In my new video series, you can watch over my shoulder and learn the precise techniques I use when researching prints AND successfully sourcing the books they originally came from.
Additionally, I will reveal several very successful eBay sellers who have been selling in this niche successfully for years.
The videos are jammed packed with tips, tricks and techniques that I incorporate daily in my own vintage & antique print selling business!
Keep an eye out for a video preview next week!
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Yes, it is vital you do research first. I have just looked at some completed listings and seen Vanity Fair prints that have all sold for £1.99 – a few years ago we were selling those in our antiques centres for over a hundred pounds each, and even recently (last year) sold one for £40, so it doesn’t always pay to put things on ebay, clearly. Very interesting.
Enjoy the journey.
Lynn@Online Auction Ideas says
This is a niche that has appealed to me for a long time but I still haven’t taken action (and we all know what happens when you don’t take action – nothing!). One of the things that’s held me back is being unsure of the correct way to do the matting – if a buyer were to pay a lot for a matted print I wouldn’t want to be sending them something that looks like a dog’s hind leg!
Will you be covering this and revealing the best materials to use in your videos?
Hey Stuart…………..like what you are saying and sounds. Can’t wait to hear more in the followup videos. Will that be soooooooooooooooon. Hopefully
I’m working on the videos and PDF material now, Eamon I hope to have a preview video out to you this week.
Good to see you’re still selling these prints. I think I’ll have to move into this niche. Look forward to the videos.
Stuart, good luck with your prints mate, hope you do well.
Hi Stuart, was delighted to see you did so well on your series of auctions. You obviously have the knack of picking the right books to sell from. Look forward to the video series.
Good to hear from you, Jayne!
The ‘knack’ comes from the research and I will be sharing all of my research tools and techniques in my upcoming videos.
I am really interested in this idea of finding and selling prints, and look forward to your video series, will this video series relate to the UK market or is it mainly for the US market?
The great thing about this business is it can be done by anyone anywhere. I use eBay.com (US site) to demonstrate my methods in my videos because it is the biggest site and most of my subscribers use it.
I list my own prints on eBay.co.uk and pay the “international site visibility” fee to make the listing visible in the US and Canada (10p/16c).
You will be able to follow my videos and apply the techniques where ever you are in the world.
Thanks Stuart for more great information. I will be looking forward to your vids and am already making lists for future research.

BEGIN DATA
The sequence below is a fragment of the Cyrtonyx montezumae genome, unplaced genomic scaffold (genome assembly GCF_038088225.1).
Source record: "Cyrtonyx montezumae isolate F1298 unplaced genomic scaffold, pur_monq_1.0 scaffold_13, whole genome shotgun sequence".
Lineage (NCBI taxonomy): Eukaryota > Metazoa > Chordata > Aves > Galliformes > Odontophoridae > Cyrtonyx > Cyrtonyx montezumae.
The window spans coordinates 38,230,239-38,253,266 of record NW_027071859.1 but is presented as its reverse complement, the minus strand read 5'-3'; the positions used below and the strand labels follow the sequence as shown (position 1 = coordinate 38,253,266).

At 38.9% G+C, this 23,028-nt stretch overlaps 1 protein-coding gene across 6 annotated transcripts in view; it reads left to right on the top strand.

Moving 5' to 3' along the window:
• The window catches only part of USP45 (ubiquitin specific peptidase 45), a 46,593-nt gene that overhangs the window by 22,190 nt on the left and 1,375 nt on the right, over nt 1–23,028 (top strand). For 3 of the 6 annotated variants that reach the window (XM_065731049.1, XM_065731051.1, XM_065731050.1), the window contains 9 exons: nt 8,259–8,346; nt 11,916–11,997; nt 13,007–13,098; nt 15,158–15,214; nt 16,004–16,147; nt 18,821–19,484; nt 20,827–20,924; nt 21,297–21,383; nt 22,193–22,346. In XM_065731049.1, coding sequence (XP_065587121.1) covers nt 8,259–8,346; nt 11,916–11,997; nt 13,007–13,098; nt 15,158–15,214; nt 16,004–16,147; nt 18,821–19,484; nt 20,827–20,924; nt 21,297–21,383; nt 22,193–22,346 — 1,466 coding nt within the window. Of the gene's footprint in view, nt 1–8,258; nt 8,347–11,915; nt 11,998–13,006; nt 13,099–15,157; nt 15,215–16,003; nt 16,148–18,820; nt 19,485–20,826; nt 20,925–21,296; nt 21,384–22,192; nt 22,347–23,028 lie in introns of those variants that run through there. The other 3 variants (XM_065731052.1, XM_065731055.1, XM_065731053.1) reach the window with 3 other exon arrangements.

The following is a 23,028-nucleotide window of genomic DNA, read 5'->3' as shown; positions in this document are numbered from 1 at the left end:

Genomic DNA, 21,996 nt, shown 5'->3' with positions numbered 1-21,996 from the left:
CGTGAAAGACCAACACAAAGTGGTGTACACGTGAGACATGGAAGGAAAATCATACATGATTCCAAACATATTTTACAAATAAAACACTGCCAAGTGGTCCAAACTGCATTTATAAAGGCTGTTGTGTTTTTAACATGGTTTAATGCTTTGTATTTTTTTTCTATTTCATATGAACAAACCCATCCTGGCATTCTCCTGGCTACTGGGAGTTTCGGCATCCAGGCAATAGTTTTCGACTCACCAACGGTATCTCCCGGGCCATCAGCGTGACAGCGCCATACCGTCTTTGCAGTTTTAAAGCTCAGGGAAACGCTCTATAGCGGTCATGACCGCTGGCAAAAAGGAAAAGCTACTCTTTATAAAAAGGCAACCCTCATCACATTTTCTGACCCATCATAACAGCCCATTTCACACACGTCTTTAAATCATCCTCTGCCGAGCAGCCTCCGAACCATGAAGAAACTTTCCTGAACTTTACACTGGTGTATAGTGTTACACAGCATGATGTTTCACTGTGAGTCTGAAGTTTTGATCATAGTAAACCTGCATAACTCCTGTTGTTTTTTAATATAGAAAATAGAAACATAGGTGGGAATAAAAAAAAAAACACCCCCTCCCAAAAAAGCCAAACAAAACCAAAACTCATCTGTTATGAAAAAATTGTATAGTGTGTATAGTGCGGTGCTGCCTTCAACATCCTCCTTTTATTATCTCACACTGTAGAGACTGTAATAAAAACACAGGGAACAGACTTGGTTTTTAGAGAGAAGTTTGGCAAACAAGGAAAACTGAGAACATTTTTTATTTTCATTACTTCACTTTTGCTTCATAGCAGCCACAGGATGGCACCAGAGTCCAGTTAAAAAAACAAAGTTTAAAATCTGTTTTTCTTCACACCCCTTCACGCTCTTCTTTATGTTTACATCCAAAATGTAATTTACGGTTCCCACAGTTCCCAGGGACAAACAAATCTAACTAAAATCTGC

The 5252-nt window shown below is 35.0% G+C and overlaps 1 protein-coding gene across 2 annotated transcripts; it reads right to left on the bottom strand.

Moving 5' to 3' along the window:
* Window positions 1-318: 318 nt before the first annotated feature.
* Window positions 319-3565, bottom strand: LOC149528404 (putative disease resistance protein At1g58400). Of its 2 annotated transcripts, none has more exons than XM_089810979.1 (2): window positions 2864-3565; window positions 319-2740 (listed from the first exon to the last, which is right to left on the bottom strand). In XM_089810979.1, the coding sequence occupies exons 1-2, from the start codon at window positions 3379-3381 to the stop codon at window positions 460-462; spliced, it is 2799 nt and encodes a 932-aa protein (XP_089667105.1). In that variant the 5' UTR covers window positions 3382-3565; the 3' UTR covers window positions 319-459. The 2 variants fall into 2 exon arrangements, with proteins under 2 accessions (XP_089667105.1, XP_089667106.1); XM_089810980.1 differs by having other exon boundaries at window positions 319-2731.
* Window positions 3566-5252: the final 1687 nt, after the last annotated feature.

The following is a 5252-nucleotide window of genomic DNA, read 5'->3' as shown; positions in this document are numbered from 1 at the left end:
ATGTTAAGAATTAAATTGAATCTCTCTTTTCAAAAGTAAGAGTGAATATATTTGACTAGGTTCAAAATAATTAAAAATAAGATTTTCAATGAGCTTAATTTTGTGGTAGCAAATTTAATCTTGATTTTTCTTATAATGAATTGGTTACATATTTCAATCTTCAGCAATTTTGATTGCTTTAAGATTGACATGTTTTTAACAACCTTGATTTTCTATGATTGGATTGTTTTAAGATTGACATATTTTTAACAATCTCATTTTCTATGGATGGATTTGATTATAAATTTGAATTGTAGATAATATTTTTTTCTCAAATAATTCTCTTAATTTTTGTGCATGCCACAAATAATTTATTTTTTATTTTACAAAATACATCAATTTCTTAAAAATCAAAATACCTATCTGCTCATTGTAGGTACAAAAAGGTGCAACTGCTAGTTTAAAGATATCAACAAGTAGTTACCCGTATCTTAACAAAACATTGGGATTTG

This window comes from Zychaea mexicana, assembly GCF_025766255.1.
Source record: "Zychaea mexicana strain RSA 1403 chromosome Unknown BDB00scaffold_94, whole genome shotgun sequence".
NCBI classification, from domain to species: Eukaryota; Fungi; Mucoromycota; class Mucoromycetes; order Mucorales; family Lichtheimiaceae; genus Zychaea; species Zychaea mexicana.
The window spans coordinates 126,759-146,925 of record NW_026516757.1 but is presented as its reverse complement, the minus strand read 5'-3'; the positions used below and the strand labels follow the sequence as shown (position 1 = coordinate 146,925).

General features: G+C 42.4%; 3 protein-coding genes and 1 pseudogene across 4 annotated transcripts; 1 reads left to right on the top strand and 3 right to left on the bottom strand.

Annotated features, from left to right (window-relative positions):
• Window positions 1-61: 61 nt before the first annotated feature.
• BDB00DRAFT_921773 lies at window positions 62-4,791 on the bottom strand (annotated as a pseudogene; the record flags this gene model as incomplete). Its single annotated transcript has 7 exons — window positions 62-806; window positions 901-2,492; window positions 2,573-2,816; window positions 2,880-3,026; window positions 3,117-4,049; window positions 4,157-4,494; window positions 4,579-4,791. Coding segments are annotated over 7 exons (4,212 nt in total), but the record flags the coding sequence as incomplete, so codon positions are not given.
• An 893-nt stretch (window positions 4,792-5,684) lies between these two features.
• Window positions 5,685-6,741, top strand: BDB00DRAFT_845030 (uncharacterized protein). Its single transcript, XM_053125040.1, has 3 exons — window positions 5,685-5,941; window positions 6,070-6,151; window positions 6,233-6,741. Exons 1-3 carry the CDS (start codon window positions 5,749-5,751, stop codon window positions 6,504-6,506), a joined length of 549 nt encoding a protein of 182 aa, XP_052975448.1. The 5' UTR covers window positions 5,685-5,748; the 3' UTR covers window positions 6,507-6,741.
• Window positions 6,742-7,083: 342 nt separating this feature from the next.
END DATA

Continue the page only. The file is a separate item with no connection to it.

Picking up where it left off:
I must say that the information you have is fascinating. I am looking foward to learning more. One question I have is, what exactly is a “plate”. I am a bit confused there.
Thanks for your question, Nicole
A ‘plate’ is simply a picture page in the book as opposed to a page with text on. The plates are usually full page images and printed on better quality paper than the text pages often with nothing printed on the reverse so ideal for removal, matting/mounting and framing.
Ian Tunbull-Stuart says
This is something I have been thinking about for some time but not
too sure of how to go about it. I will wait for your Vids as I know they will be
full of all good info.
George Nieves says
I say bravo to you. I can’t believe you’re willing to share your closely guarded secrets for everyone’s betterment. The fact that you’re taking a chance & creating competition for yourself speaks volumes about you.
I can tell you that I will be first in line for your new video series.
Anyone else who knows of Stuart’s reputation better do the same.
Paul Lines says
What is the situation regarding copyrite
Thanks for your question.
The books I focus on tend to be older books and no longer copyright protected (published before 1923 if in the US or 70 years have elapsed since the author’s death in the UK). In other words they are in the public domain which means that I can sell copies of the plates as well as selling the original plates.
For books that are still copyright protected the “first sale doctrine” http://en.wikipedia.org/wiki/First-sale_doctrine protects the right to sell books that you own (or the plates from the book) without breaching copyright.
You cannot, of course copy and sell the plates from copyright protected books.
Reg B. says
As an avid reader of your blog,you seem to always come up with incredible and new ideas that I find interesting. But the one thing that a lot of you old timers like Skip Mcgrath and Jim Cockran and others is you say that need to start your auction off at $1 …
And I have done that and have lost money. After cost of item and packaging and shipping cost eBay and pay-pal am in the hole. So how does one know the correct pricing to start an auction?
But I like to thank you for your great information…
I will be covering the subject of pricing in my upcoming tutorials so watch this space!
Dave Everett says
I bought your book some time ago, thought what an excellent idea it was and vowed to follow it through when I had some money available. However…
I have finally just managed to take action. I bought a book at the beginning of this week, extracted the plates and will be ordering mounts etc on Monday, then list on eBay. Fingers crossed!
Will buyers of Prints Make Profits get any sort of special deal on your upcoming video set?